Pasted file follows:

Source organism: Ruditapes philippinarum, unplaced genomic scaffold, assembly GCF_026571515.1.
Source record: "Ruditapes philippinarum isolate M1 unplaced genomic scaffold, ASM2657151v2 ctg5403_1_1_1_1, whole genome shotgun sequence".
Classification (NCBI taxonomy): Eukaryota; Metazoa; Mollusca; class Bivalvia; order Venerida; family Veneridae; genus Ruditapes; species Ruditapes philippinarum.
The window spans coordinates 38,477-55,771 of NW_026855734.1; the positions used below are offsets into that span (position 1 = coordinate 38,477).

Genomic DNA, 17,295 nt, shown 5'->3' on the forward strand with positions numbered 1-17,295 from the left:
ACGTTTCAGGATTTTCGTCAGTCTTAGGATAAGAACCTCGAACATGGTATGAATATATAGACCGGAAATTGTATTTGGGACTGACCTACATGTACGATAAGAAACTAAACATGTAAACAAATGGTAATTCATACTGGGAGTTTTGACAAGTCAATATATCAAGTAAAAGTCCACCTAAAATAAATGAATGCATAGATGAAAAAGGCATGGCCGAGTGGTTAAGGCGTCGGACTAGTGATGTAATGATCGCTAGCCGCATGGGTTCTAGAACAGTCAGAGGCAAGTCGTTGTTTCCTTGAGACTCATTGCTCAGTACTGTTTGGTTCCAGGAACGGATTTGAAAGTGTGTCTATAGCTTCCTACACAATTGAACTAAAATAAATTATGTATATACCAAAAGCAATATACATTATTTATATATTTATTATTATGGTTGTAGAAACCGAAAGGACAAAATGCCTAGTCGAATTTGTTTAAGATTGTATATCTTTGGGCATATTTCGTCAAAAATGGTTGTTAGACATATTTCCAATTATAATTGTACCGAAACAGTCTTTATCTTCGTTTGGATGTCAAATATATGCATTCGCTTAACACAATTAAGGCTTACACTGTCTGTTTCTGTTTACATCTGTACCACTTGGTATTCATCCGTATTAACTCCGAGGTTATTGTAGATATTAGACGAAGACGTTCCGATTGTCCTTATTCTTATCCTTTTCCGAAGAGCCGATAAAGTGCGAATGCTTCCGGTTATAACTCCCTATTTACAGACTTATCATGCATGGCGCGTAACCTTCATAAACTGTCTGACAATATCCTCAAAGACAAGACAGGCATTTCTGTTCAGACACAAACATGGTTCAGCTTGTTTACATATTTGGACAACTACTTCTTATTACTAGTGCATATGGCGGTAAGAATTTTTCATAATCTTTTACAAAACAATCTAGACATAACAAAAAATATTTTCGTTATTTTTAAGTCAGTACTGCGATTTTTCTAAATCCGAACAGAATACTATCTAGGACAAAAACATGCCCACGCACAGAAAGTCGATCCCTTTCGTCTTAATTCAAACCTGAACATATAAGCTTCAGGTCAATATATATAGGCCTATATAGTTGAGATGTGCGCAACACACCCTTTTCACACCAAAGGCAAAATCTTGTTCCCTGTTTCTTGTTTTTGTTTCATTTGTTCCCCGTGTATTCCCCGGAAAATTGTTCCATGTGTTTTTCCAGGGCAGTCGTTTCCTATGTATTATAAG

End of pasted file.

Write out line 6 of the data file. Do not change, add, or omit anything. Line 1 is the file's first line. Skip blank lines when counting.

ACGTTTCAGGATTTTCGTCAGTCTTAGGATAAGAACCTCGAACATGGTATGAATATATAGACCGGAAATTGTATTTGGGACTGACCTACATGTACGATAAGAAACTAAACATGTAAACAAATGGTAATTCATACTGGGAGTTTTGACAAGTCAATATATCAAGTAAAAGTCCACCTAAAATAAATGAATGCATAGATGAAAAAGGCATGGCCGAGTGGTTAAGGCGTCGGACTAGTGATGTAATGATCGCTAGCCGCATGGGTTCTAGAACAGTCAGAGGCAAGTCGTTGTTTCCTTGAGACTCATTGCTCAGTACTGTTTGGTTCCAGGAACGGATTTGAAAGTGTGTCTATAGCTTCCTACACAATTGAACTAAAATAAATTATGTATATACCAAAAGCAATATACATTATTTATATATTTATTATTATGGTTGTAGAAACCGAAAGGACAAAATGCCTAGTCGAATTTGTTTAAGATTGTATATCTTTGGGCATATTTCGTCAAAAATGGTTGTTAGACATATTTCCAATTATAATTGTACCGAAACAGTCTTTATCTTCGTTTGGATGTCAAATATATGCATTCGCTTAACACAATTAAGGCTTACACTGTCTGTTTCTGTTTACATCTGTACCACTTGGTATTCATCCGTATTAACTCCGAGGTTATTGTAGATATTAGACGAAGACGTTCCGATTGTCCTTATTCTTATCCTTTTCCGAAGAGCCGATAAAGTGCGAATGCTTCCGGTTATAACTCCCTATTTACAGACTTATCATGCATGGCGCGTAACCTTCATAAACTGTCTGACAATATCCTCAAAGACAAGACAGGCATTTCTGTTCAGACACAAACATGGTTCAGCTTGTTTACATATTTGGACAACTACTTCTTATTACTAGTGCATATGGCGGTAAGAATTTTTCATAATCTTTTACAAAACAATCTAGACATAACAAAAAATATTTTCGTTATTTTTAAGTCAGTACTGCGATTTTTCTAAATCCGAACAGAATACTATCTAGGACAAAAACATGCCCACGCACAGAAAGTCGATCCCTTTCGTCTTAATTCAAACCTGAACATATAAGCTTCAGGTCAATATATATAGGCCTATATAGTTGAGATGTGCGCAACACACCCTTTTCACACCAAAGGCAAAATCTTGTTCCCTGTTTCTTGTTTTTGTTTCATTTGTTCCCCGTGTATTCCCCGGAAAATTGTTCCATGTGTTTTTCCAGGGCAGTCGTTTCCTATGTATTATAAG